Walter Isaacson, biographer ofAlbert Einstein, writes the following (page 550):
Perhaps the most important aspect of his personality was his willingness to be non- conformist. “The theme I recognise in Galileo’s work” , he said, “ is the passionate fight against any kind of dogma based on authority”.
Plank, Poincare and Lorentz all came close to some of the breakthroughs Einstein made in 1905. But they were a little too confined by dogma based on authority. Einstein alone among them was rebellious enough to throw out the conventional thinking that had defined science for centuries.
Einstein’s fundamental creed was that freedom was the lifeblood of creativity. “The development of science and of the creative activities of the spirit, “ he said,” requires a freedom that consists in the independence of thought from the restrictions of authoritarian and social prejudice”. Nurturing that should be the fundamental role of government and the mission of education”.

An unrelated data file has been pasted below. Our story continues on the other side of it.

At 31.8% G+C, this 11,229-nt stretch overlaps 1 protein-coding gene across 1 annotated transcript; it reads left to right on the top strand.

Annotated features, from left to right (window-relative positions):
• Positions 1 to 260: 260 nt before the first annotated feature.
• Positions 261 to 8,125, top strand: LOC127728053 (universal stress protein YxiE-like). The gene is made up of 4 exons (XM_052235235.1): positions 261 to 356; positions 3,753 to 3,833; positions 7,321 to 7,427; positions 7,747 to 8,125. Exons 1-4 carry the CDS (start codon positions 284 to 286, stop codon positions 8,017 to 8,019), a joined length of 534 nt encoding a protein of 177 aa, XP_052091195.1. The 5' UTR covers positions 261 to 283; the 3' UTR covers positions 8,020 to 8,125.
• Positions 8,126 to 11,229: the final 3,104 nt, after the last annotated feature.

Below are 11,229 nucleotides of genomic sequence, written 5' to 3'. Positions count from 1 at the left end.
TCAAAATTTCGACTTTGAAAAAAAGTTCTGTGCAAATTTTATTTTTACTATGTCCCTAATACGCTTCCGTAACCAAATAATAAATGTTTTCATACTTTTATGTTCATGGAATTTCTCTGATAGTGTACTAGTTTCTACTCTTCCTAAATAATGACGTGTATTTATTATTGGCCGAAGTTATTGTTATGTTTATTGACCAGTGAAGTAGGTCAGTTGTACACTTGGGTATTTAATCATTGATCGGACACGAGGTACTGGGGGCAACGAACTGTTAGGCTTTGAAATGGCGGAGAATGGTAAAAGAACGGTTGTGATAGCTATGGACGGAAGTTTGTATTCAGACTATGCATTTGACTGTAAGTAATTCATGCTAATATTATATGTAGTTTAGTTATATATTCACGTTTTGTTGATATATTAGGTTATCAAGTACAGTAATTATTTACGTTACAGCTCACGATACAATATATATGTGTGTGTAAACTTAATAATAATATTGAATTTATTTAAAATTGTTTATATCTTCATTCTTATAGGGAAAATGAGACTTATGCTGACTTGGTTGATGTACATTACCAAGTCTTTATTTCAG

There was a simple set of formulas that defined Einstein’s outlook. Creativity required being willing not to conform. That required nurturing free minds and free spirits, which in turn required “a spirit of tolerance”. And an underpinning of tolerance was humility – the belief that no one had the right to impose ideas and beliefs on others
The world had seen a lot of impudent geniuses. What made Einstein special was that his mind and soul were tempered by this humility. He could be serenely self- confident in his lonely course yet also humbly awed by the beauty if nature’s handiwork…….
For some people, miracles serve as evidence of God’s existence. For Einstein it was the absence of miracles that reflected divine providence. The fact that the cosmos is comprehensible, that it follows laws, is worthy of awe”. ( Einstein – his Life and Universe” by Walter Isaacson, published by Simon & Schuster, 2008)